Maisie Dobbs, the brave, insightful and compassionate protagonist of Jacqueline Winspear's mystery series, has a lock on the hearts of readers as well as the men who would be her suitors. Winspear's new novel about a kind "psychologist and investigator" in 1930s Britain spends as much energy on Dobbs and her circle of friends as it does on the mystery she solves, but doesn't suffer for doing so.
The daughter of a former produce seller, Dobbs has come up in the world, thanks to her thirst for education and the patronage of Lady Rowan. She served as a nurse in France during World War I, where she and her love, a doctor named Simon, were wounded; Simon would later die. The Great War both haunts Dobbs and drives her business, as many of her cases have had roots in it.
In The Mapping of Love and Death, the seventh novel in the series, the elderly Cliftons hire Dobbs to find a mysterious nurse who traded love letters during World War I with their late son, Michael, a mapmaker serving in France where he was declared missing in action in 1916. His body has been recently found; when Dobbs looks over the autopsy reports, she realizes that young Clifton died not from German bombs but from a deliberate blow to the head. Dobbs searches for the nurse Clifton loved and the person who killed him, her urgency increasing when the elderly Cliftons are brutally attacked.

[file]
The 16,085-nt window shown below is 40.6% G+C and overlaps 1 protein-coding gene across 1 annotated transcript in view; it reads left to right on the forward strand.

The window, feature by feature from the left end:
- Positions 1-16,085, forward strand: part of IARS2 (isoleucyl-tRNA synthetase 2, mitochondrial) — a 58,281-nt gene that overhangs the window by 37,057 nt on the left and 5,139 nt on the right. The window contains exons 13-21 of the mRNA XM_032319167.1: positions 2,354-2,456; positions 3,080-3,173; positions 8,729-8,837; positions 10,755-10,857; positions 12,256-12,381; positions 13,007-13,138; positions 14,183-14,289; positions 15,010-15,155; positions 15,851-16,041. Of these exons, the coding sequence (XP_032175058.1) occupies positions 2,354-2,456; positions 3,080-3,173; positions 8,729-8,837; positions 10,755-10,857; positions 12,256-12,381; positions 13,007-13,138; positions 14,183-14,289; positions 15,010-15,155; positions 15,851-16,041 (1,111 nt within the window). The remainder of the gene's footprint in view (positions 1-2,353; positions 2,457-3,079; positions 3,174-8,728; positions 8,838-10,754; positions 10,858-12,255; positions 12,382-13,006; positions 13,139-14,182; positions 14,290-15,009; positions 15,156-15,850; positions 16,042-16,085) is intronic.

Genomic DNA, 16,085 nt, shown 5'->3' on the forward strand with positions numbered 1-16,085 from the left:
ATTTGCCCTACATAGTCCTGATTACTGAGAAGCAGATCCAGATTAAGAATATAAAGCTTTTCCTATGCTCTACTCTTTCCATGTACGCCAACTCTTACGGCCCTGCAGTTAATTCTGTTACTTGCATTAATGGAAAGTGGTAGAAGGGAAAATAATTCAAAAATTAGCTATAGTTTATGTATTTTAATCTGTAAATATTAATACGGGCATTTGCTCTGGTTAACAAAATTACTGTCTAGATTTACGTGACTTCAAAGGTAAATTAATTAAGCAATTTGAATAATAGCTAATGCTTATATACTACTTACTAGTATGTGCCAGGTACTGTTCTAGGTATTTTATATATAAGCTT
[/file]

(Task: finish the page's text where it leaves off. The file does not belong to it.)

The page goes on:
While engaging enough, this book's mystery plot doesn't rise to the intensity of its predecessor, Among the Mad, a gripping tale of terrorism and mental illness. The new book compensates with a rich focus on changes in Dobbs' life: Her mentor and intellectual father figure, Dr. Maurice Blanche, is dying; her assistant, Billy Beale, is trying to integrate his wife back into his household after her long treatment for a breakdown; James Compton, the son of her patron Lady Rowan, has returned to the country and looks at Dobbs with longing eyes. By novel's end, each of these relationships has led to a surprise for Dobbs, and a couple hint at new possibilities for her future.